Reilly: “So why then did you take up so much time from the seven people who do have aspirations to lead different cohorts of the Government and take up so much time, not only setting the tone but not letting them finish when they tried to reply?”
Yates: “Well, a lot of that was to do with crowd control. There was nine people in the room and there was only so many minutes. But the whole entire first section was taken up with the economy and their promises. And I think that has to be put squarely to the voters, to say ‘are they really trying to buy my vote here?’.”
Alison O’Connor: “Yeah, but I think the viewer, I think that the problem was, appreciating what you’re saying, the problem was that in that section the viewer wasn’t served. Because it was like ‘reach for the Solpadeine’. That was the problem. It was very shouty and camáile and it was difficult, appreciating that there were nine people. So it was very, it was very difficult to…”
Talk over each other
Yates: “…the seven leaders because they were very anxious…”
Reilly: “Matt, having just come back from the studio what do you think the other seven leaders made of the tone of the conduct of tonight’s debate?”
Matt Cooper: “That’s not something we discussed with them afterwards. You do your handshakes, you let them go off and do what they’re going to do…”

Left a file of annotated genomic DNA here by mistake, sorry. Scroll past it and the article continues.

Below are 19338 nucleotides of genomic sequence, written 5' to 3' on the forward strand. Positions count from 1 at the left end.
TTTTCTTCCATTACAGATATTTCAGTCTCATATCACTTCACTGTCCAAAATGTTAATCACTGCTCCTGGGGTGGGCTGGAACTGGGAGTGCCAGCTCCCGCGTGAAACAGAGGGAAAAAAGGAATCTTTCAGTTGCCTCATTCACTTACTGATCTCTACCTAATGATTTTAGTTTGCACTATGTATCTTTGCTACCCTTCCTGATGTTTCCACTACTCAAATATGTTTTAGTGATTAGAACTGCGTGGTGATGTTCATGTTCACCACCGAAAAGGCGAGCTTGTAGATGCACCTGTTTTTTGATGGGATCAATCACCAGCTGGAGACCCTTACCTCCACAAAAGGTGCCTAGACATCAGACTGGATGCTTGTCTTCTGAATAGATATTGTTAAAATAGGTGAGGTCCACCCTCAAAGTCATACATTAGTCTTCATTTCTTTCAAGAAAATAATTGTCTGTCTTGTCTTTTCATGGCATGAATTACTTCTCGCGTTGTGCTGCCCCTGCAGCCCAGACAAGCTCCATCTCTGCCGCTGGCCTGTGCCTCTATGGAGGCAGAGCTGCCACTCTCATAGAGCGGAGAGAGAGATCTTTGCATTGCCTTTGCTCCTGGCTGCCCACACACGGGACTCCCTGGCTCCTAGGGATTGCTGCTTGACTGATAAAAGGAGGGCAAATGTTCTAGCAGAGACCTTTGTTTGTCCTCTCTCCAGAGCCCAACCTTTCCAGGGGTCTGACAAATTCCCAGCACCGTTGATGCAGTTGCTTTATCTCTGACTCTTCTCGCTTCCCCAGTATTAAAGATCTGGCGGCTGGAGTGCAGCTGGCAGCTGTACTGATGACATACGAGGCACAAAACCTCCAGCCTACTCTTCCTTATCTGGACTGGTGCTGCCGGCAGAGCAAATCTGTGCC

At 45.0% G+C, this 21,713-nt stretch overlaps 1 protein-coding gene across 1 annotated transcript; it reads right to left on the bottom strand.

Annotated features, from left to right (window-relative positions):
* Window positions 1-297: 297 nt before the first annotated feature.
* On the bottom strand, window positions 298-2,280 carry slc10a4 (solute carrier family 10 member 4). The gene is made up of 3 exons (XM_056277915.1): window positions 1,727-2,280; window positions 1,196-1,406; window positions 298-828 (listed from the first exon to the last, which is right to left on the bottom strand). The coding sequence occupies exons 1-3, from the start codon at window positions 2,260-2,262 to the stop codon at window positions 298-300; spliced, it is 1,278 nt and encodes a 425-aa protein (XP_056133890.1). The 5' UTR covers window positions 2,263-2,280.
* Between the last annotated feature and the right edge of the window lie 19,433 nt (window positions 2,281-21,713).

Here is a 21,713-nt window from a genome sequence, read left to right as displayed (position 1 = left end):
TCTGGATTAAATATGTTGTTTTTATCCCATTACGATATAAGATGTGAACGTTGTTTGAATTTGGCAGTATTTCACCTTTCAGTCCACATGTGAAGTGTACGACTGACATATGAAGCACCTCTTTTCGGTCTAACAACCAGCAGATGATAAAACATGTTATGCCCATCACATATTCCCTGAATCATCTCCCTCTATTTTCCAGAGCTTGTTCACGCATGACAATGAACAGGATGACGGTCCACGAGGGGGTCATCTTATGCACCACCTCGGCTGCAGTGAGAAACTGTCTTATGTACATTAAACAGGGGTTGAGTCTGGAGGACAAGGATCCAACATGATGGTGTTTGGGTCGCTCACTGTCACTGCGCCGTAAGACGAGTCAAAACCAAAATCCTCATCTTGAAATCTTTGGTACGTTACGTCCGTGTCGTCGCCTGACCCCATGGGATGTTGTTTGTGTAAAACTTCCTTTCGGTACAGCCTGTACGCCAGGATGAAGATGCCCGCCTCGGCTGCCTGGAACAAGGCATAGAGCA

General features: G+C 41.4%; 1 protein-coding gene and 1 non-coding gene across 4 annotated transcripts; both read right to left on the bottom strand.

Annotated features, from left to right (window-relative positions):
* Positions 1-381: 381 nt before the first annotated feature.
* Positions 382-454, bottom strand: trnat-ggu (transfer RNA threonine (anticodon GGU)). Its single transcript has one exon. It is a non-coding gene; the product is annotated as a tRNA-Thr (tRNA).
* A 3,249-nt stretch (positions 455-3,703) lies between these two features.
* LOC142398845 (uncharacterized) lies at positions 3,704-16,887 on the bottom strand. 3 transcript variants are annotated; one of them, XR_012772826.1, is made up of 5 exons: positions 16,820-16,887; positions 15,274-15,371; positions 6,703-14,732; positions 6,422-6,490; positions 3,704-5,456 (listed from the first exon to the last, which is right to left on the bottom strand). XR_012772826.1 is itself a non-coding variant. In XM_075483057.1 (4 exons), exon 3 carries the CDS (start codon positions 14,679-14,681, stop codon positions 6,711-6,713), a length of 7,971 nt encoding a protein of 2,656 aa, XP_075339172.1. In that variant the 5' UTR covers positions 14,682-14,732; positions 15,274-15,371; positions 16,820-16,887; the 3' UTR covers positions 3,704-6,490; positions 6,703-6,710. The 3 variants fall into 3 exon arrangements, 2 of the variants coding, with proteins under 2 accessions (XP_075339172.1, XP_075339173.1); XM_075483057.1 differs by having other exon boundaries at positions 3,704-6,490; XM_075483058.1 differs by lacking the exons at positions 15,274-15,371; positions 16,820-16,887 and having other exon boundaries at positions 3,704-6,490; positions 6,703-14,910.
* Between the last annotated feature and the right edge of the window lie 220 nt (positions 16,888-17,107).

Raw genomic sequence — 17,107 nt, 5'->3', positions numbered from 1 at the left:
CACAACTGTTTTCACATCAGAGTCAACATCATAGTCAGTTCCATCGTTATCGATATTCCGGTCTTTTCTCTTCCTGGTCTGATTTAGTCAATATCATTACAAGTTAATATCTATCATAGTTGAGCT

Reilly: “No, and I appreciate you have to come down here too but surely you talked to them during the ad breaks?”
Cooper: “No actually, we didn’t. We go and talk and talk to our producers, whatever, so there wasn’t, we had, I had one brief conversation with them at the second ad break in relation to, that there was an issue that perhaps there was a bit too much talking over each other. And I think then when we moved into the discussion about a united Ireland was particularly interesting and particularly illuminating, and I was very, very happy with the third and fourth sections.
“I see where you’re coming from in relation to the early parts. And that’s something obviously that, well we can’t change, we take very much on board.
“But one thing I would say, I think one thing that we are probably, I think we should be glad of in Ireland is that we do actually have an awful lot of really, well-intentioned politicians. Whatever you might think of the particular positions that they take in relation to things. I’d say I was impressed by all of them with the way that they stood their corner, the way they articulated their positions, some of them perhaps maybe are not as well thought out as they might think and some of them are…”
Gary Murphy: “But that’s not the way...That’s not the way you introduced the debate though. That’s not the way you introduced the debate. You introduced the debate saying that basically they were all, you know, chancers because of the Department of Finance…your views…”
Cooper: “It’s not…in fairness to Ivan, sometimes that is to provoke the response from the people to say ‘well no, we’re actually not chancers, this is what we’re doing and why we’re doing it’…”
Watch back in full here
Previously: Lose The Hattitude
On Virgin Media News at 8pm.
The station’s political correspondent Gavan Reilly explained that people who have registered to vote in Ireland in recent months may not be registered in time to vote.
Mr Reilly explained:
“It’s emerged in the last couple of hours that basically anyone who has registered to vote, certainly in the last eight months, will not actually have had their registration processed in time for general election.